No telephoto camera
If you’re one of those people who still pines for a smaller, flagship-level phone, then we have some good news for you. The ASUS ZenFone 8 delivers one of the best Android experiences that you can get in mid-2021 for much less than the competition. Plus, it’s one of the smallest Android flagships around.
Unlike the ZenFone 6 and 7 series and the ZenFone 8 Flip, the ZenFone 8 has done away with the flipping camera module in favor of a more traditional design. While this new (older) form factor makes the device more pocketable, ASUS was able to retain an excellent camera setup nonetheless. It also means that it is now IP68 water-resistant. The ZenFone 8 features a gorgeous AMOLED display with a 120Hz refresh rate, and it even retains an old-school fan favorite with its 3.5mm headphone jack.
The ZenFone 8 has top-notch internal specs, too, including the powerful Snapdragon 888 processor, fast 20W wired charging, and one of the cleanest builds of Android we’ve seen this year. However, you miss out on wireless charging, and ASUS’s track record for updates has left us wanting in the past.
This is the perfect phone for someone who admires the size and capabilities of something like the Google Pixel 4a but who also wants a more premium and performant Android phone.
Bottom line: Folding phones are here, and the Galaxy Z Fold 2 is the best one we’ve seen yet. It’s basically a smartphone and tablet in one device, and while it is costly, it’s also the best attempt yet we’ve seen for this form factor.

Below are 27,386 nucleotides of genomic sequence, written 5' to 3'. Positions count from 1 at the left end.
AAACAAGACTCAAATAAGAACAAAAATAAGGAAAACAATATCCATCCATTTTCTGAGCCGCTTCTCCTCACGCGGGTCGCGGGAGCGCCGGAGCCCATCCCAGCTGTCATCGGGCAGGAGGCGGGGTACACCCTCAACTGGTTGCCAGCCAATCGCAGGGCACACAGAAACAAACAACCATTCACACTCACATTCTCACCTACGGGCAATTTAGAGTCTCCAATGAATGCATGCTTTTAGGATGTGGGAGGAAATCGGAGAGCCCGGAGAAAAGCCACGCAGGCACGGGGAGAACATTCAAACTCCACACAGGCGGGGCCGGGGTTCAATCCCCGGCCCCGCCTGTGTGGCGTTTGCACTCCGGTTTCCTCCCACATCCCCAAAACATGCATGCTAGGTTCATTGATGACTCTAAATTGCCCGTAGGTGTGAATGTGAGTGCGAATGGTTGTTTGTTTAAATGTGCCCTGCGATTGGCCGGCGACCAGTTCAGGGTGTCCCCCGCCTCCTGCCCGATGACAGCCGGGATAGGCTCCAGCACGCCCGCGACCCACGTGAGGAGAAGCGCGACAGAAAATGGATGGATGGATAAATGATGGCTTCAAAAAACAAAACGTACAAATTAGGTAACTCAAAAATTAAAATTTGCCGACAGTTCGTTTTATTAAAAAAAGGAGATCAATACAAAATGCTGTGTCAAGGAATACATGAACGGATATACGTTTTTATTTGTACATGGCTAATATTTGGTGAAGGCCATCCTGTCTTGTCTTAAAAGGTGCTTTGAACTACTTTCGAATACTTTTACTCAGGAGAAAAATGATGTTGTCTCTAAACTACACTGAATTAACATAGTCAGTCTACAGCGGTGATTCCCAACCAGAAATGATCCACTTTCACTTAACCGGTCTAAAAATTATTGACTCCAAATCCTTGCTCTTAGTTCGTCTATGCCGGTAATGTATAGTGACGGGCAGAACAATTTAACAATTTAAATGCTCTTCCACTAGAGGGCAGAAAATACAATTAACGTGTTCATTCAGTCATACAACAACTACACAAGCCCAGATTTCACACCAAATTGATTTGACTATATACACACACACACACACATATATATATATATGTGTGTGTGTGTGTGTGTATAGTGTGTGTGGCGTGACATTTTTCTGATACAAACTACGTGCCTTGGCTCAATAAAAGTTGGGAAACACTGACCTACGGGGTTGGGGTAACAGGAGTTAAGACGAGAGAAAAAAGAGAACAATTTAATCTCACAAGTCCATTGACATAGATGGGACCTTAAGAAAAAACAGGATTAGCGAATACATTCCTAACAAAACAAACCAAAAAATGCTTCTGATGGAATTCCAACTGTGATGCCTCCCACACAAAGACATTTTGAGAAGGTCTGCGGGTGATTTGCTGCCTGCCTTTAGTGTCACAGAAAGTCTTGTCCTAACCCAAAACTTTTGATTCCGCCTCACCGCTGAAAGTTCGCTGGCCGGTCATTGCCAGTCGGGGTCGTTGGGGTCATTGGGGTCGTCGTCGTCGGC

6.23-inch AMOLED, 2260×816, 60Hz refresh rate
7.6-inch AMOLED, 2280×1768, 120Hz refresh rate
Qualcomm Snapdragon 865+
12MP primary, 12MP telephoto, 12MP ultra-wide
25W wired and 11W wireless
159.2 x 128.2 x 6.9mm (unfolded) and 159.2 x 68 x 16.8mm (folded)
Puts a mini-tablet in your pocket
Great cameras and battery
App compatibility issues
Just like any piece of technology, smartphones evolve and change as time goes on. We’ve seen screens get bigger, cameras get a lot more capable, and processors rival those found in computers. The next big thing for phones is the folding form factor, and so far, the best yet in this niche is the Samsung Galaxy Z Fold 2.
The best way to think about the device is as a phone and tablet in one. When the Z Fold 2 is closed, you’re treated to a 6.23-inch AMOLED display that you can use for anything you’d like — checking email, scrolling through Twitter, watching YouTube videos, you name it. Should you find yourself wanting a larger canvas, however, all you need to do is open up the Z Fold 2 up. There, you’re treated to a larger 7.6-inch AMOLED screen with a 120Hz refresh rate. It’s a lot like having an iPad Mini that you can fold up and take with you wherever you want, and if you ask us, that’s pretty amazing.
As you might expect for a new technology like a folding phone, the Z Fold 2 does come with some unique dilemmas. For example, the Ultra-Thin Glass for the tablet display is prone to scratches more than traditional glass. The folding design raises questions about long-term durability, and not all apps are properly optimized for that larger display size. There’s also the matter of price, with the Galaxy Z Fold 2 costing more than two OnePlus 8 Pros.